The Pacific moisture tap turned on late Monday changing blue skies to cloud and dry roads to slush.
That’s winter in the Kootenays. But like the last year in Trail, mild temperatures prevailed and the snow didn’t stick around long.
So in a year that’s predicted to be an El Nino “Godzilla,” meaning more rain on the Pacific coast and a milder winter east of the Rockies, the question remains, “What’s in store for Greater Trail?”
Local forecaster Chris Cowan weighs in, and clarified although weather predictions are only probabilities, there are factual signs this winter is going to be warmer and maybe drier than usual.
“I’m a skier so I don’t like to say this,” he began. “But the freezing level will probably be higher than we would normally expect and it’ll probably be drier than normal, though warmer has the stronger signal at this point.”
The forecast is based on the strong influence El Nino has on western North America.
The term itself refers to a massive patch of warm water than appears in the Equatorial Pacific every few years, affecting weather patterns across the world.
“It tends to be warmer…there is a big body of warm water in the tropical Pacific where there wouldn’t normally be…and it’s expected to peak sometime mid-winter, maybe in February, which is typical.”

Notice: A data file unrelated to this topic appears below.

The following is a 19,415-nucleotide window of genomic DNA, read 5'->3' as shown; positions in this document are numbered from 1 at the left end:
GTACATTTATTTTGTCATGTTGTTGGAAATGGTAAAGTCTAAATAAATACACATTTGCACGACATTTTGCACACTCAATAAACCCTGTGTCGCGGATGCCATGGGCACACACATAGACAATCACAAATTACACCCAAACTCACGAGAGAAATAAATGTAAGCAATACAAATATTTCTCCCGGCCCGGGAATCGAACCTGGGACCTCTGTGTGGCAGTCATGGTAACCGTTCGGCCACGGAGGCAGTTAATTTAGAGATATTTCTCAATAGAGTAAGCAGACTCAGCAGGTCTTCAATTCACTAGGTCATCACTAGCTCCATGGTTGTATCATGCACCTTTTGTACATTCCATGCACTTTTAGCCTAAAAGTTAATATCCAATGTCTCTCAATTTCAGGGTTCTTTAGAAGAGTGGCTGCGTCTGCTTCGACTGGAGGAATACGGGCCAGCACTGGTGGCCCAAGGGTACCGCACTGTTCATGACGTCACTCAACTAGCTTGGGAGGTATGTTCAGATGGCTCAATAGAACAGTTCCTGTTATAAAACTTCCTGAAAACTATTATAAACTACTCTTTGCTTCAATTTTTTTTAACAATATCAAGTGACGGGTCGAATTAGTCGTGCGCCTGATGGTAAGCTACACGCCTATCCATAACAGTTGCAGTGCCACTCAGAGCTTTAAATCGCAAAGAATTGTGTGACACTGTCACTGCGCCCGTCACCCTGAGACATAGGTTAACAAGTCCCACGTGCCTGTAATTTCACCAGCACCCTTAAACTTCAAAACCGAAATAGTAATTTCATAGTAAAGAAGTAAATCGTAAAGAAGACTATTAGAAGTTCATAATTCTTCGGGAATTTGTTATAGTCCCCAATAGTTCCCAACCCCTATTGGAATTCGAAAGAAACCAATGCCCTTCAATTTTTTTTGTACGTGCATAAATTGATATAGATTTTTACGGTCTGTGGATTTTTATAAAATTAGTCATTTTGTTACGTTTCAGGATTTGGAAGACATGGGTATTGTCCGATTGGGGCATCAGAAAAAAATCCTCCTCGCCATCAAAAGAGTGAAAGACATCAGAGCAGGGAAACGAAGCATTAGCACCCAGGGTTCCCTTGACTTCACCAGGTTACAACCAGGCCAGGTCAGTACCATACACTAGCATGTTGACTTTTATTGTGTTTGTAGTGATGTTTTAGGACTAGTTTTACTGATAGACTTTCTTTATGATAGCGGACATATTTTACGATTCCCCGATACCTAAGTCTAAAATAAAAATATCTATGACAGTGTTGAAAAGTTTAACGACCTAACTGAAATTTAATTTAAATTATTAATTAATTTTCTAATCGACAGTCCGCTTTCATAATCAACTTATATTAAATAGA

Sea surface temperatures have a large influence on climate and weather, and Cowan says temperature anomalies for the entire western hemisphere are well above normal.
Charts in the Castlegar weather office track sea surface temperatures over a period of 10 years, called Pacific Decadal Oscillation (PDO), which gives a bigger picture of what to expect, explained Cowan.
PDO data gives a quantified look of temperature and precipitation trends over a period of time, instead of a year-to-year forecasts.
“From 2000 to 2012 it was below normal most of the time and that tends to bring down the freezing levels,” he continued. “But the (present) sea surface anomalies, which are slow to move, are above normal. So much as I hate to say it, looking at the evidence…there may be less of a snow pack at least at the lower elevations.”
The good news for skiers and snowboarders is local weather can change on a dime, Cowan added.
“Last year the higher elevations, above 2,000 metres, the snow pack was almost normal,” he said.
“So an Arctic air mass can decide to come down and drop the temperature. But our usual air mass we have in the winter comes from the Pacific and that’s warmer than average because the source region is warmer (Pacific sea temperatures). So the prediction is warmer and drier than normal,” he added. “But those are only probabilities.”